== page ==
This liturgy was created by Rev. Bethany Apelquist, a long-time member of the Mercy Community who now pastors a church in Warner Robins, GA. Bethany’s church community is using Mercy’s devotionals throughout the season of Advent and she wanted to incorporate themes and quotes from the devotionals into her candle-lighting liturgy. Please enjoy or feel free to use them in your own church communities.

Week One of Advent: Hope

Today we light the first candle of our advent season, the hope candle. What is hope? Hope in the words of Isaiah looks like taking our swords and transforming them into plowshares, or tools of peace and love. Ivan Cooley writes this week “so now I can put down my sword, pick up my plow, and get the ground ready for seeds of love that have been planted in my life. I will lay down my spear and use a pruning hook to maintain this love and keep it beautiful. I will love ALL people, and I will study war no more.”  We light this candle with that hope that Ivan speaks of ringing in our hearts.

Week Two of Advent: Peace

Today we light the second candle of our advent season, the peace candle. What is peace? Peace is what God wants for each one of us. David Swank writes “These types of wars seem like a never ending thing. People are fighting over the money and power they want to gain for themselves, spending billions on utter foolishness, where there are thousands of poor and needy people in dire need of important necessities such as food, clothing, and hygiene products. But, I trust that God wants better for us- that God wants us to care for one another.” We light this candle with the vision of Peace, something better for us and for our world.

Week Three of Advent: Joy

Today we light the third candle of our advent season, the Joy candle. What is Joy? Joy is what we hear in the words of Mary’s prayer, when she says “in the depths of who I am I rejoice in God my savior.” Isaiah Lewis writes “(Mary) takes joy in the radical mercy God is showing everyone” he goes on to say that Mary outlines this joy as “oppressive and oppressed people being up on equal footing, and everyone having enough to eat” We light the Joy candle with the joy of Mary’s prayer for a future that is marked by love and justice.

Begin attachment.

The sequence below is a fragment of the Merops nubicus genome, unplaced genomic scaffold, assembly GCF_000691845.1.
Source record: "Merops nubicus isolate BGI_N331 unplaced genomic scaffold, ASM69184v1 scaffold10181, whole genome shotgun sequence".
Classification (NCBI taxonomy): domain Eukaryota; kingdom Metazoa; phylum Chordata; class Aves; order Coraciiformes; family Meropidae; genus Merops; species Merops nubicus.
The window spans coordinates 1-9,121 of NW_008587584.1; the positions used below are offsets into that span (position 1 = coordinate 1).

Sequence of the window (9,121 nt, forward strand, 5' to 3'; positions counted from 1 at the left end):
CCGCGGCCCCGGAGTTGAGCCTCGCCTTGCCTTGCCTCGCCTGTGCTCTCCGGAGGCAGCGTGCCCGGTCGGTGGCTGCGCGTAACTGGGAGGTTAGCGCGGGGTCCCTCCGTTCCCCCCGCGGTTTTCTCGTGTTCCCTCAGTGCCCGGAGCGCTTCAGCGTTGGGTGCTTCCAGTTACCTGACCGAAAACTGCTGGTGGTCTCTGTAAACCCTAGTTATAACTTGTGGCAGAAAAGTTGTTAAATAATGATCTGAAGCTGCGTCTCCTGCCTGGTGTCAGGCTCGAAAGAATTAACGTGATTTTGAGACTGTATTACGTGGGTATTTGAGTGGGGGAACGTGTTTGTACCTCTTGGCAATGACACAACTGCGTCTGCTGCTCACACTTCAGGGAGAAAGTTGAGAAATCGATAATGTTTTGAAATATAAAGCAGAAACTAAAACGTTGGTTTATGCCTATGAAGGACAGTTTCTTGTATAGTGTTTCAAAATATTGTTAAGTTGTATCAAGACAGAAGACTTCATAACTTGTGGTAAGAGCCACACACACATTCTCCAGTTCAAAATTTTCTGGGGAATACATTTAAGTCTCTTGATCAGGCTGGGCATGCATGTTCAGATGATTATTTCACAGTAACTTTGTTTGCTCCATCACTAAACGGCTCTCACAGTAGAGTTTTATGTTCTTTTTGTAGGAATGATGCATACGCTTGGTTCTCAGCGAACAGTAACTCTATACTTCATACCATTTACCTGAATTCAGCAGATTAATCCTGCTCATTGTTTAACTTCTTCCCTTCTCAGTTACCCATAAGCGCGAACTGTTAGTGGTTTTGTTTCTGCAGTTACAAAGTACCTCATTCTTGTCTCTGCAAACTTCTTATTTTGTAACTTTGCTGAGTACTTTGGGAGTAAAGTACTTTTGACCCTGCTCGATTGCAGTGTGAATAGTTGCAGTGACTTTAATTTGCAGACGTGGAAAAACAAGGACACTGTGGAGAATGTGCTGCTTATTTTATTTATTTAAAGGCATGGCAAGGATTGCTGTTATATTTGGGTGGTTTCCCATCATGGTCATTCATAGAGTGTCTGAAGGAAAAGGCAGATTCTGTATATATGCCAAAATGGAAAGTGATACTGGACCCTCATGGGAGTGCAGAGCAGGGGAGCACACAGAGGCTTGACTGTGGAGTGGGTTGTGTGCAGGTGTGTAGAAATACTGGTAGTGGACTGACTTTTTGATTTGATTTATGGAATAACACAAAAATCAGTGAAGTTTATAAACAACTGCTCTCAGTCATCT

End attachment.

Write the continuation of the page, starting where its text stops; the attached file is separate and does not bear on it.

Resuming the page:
Week Four of Advent: Love

Today we light the fourth candle of our advent season, the Love candle. What is love? Love is the freedom that Jesus users into this world. Jennifer Arnold writes “Jesus’s death reminds us that when there is big enough love, death is not the final word. Resurrection reminds us that love will always win. When we rest in the truth of everlasting love that cannot die we are finally free.” We light the Love Candle remembering God’s never ending love for us.

The Christ Candle

Tonight, on the eve of the birth of our savior we light the Christ Candle. Who is Christ? Christ is the light of the world born to us to reveal God to us. Pastor Brittany writes “That’s how God comes to be with us– delivered by a poor weary women… it reveals the depth of God’s love for human beings, that relational, earth-shattering, paradigm-shifting, messy, every-day love, and that changes everything. We light the Christ Candle holding the hope, peace, joy and love that Christ brings into our weary world.

Sunday, December 1st

By: Chad Hyatt
Matthew 24:36-44
Reflection – v. 37 ‘as the days of Noah were, so will be the coming of the Son of Man’

Apocalypse does not portend the end of the world. It literally means ‘revelation.’ This is not just a technical point: apocalyptic language reveals, uncovering the truth about our reality and the times in which we live—however strange and obscure the language may seem. That brings us to a second point. Apocalypse is about our times—not the end-times. To put the apocalypse off into the future robs its dramatic power and shields us from its call to action. Worse, it leaves us numb to the truth of God’s liberating activity in our present. Apocalyptic language helps us diagnose the truth of our times, determining where God is in the seeming chaos of our world. While images of many-headed beasts and earth-shaking signs may seem strange, even frightening, that language may help us to name the beastly power of systems and institutions and currents of racism that threaten human community, sending shockwaves around the globe. This language grabs our attention with ultimate urgency so that we might see that our own times are as critical as the ‘days of Noah’ or the end of the world—for these are our days and this is our world. Right now and right here is where the drama of our salvation unfolds. Apocalyptic literature gives us language to name the truth that we must work for justice when it seems the world is on fire. We are called to live out our faith besieged by forces that are bigger than us—but not bigger than our God.

Prayer: Help us, God of truth, to see our world as it is.